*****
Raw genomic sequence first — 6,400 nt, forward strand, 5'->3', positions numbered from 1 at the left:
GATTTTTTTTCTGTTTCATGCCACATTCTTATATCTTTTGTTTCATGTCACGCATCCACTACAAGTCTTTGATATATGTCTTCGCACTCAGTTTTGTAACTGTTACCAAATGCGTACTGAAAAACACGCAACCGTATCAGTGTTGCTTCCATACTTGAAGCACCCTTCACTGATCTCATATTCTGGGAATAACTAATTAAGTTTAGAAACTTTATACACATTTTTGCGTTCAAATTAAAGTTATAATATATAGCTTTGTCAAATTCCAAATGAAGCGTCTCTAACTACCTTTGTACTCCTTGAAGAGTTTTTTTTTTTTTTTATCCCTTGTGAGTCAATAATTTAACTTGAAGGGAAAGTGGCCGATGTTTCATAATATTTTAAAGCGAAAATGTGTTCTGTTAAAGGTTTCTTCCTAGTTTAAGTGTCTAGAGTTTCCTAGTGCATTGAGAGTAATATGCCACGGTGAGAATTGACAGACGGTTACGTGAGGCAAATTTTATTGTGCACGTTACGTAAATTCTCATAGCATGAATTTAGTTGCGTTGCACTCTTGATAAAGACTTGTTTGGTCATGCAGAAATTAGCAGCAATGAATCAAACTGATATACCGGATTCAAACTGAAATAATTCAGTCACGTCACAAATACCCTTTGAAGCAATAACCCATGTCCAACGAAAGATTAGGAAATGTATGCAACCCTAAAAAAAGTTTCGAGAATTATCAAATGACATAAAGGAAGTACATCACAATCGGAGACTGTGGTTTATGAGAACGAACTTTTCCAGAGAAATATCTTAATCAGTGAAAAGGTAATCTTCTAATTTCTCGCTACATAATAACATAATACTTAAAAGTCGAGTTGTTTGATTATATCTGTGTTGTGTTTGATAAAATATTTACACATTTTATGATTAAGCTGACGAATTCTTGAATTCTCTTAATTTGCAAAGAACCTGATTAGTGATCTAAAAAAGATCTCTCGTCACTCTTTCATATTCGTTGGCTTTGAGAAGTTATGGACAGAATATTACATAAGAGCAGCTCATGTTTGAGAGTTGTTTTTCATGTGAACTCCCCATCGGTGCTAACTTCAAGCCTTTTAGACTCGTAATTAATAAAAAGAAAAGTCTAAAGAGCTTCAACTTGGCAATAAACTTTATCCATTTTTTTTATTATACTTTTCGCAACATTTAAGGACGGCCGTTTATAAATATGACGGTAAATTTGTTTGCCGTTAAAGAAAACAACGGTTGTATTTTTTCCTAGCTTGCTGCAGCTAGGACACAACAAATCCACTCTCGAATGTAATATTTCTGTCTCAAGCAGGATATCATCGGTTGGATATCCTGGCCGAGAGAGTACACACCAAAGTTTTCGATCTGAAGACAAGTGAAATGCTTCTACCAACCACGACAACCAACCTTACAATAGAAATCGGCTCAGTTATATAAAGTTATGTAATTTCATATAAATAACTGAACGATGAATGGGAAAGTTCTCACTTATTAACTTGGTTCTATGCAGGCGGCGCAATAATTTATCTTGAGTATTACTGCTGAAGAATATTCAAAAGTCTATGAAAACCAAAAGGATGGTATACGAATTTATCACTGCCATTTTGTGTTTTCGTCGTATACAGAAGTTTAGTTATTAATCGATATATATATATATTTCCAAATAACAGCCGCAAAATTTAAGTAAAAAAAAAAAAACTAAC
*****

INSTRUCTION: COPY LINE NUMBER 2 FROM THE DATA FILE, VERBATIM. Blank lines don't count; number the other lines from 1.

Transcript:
GATTTTTTTTCTGTTTCATGCCACATTCTTATATCTTTTGTTTCATGTCACGCATCCACTACAAGTCTTTGATATATGTCTTCGCACTCAGTTTTGTAACTGTTACCAAATGCGTACTGAAAAACACGCAACCGTATCAGTGTTGCTTCCATACTTGAAGCACCCTTCACTGATCTCATATTCTGGGAATAACTAATTAAGTTTAGAAACTTTATACACATTTTTGCGTTCAAATTAAAGTTATAATATATAGCTTTGTCAAATTCCAAATGAAGCGTCTCTAACTACCTTTGTACTCCTTGAAGAGTTTTTTTTTTTTTTTATCCCTTGTGAGTCAATAATTTAACTTGAAGGGAAAGTGGCCGATGTTTCATAATATTTTAAAGCGAAAATGTGTTCTGTTAAAGGTTTCTTCCTAGTTTAAGTGTCTAGAGTTTCCTAGTGCATTGAGAGTAATATGCCACGGTGAGAATTGACAGACGGTTACGTGAGGCAAATTTTATTGTGCACGTTACGTAAATTCTCATAGCATGAATTTAGTTGCGTTGCACTCTTGATAAAGACTTGTTTGGTCATGCAGAAATTAGCAGCAATGAATCAAACTGATATACCGGATTCAAACTGAAATAATTCAGTCACGTCACAAATACCCTTTGAAGCAATAACCCATGTCCAACGAAAGATTAGGAAATGTATGCAACCCTAAAAAAAGTTTCGAGAATTATCAAATGACATAAAGGAAGTACATCACAATCGGAGACTGTGGTTTATGAGAACGAACTTTTCCAGAGAAATATCTTAATCAGTGAAAAGGTAATCTTCTAATTTCTCGCTACATAATAACATAATACTTAAAAGTCGAGTTGTTTGATTATATCTGTGTTGTGTTTGATAAAATATTTACACATTTTATGATTAAGCTGACGAATTCTTGAATTCTCTTAATTTGCAAAGAACCTGATTAGTGATCTAAAAAAGATCTCTCGTCACTCTTTCATATTCGTTGGCTTTGAGAAGTTATGGACAGAATATTACATAAGAGCAGCTCATGTTTGAGAGTTGTTTTTCATGTGAACTCCCCATCGGTGCTAACTTCAAGCCTTTTAGACTCGTAATTAATAAAAAGAAAAGTCTAAAGAGCTTCAACTTGGCAATAAACTTTATCCATTTTTTTTATTATACTTTTCGCAACATTTAAGGACGGCCGTTTATAAATATGACGGTAAATTTGTTTGCCGTTAAAGAAAACAACGGTTGTATTTTTTCCTAGCTTGCTGCAGCTAGGACACAACAAATCCACTCTCGAATGTAATATTTCTGTCTCAAGCAGGATATCATCGGTTGGATATCCTGGCCGAGAGAGTACACACCAAAGTTTTCGATCTGAAGACAAGTGAAATGCTTCTACCAACCACGACAACCAACCTTACAATAGAAATCGGCTCAGTTATATAAAGTTATGTAATTTCATATAAATAACTGAACGATGAATGGGAAAGTTCTCACTTATTAACTTGGTTCTATGCAGGCGGCGCAATAATTTATCTTGAGTATTACTGCTGAAGAATATTCAAAAGTCTATGAAAACCAAAAGGATGGTATACGAATTTATCACTGCCATTTTGTGTTTTCGTCGTATACAGAAGTTTAGTTATTAATCGATATATATATATATTTCCAAATAACAGCCGCAAAATTTAAGTAAAAAAAAAAAAACTAAC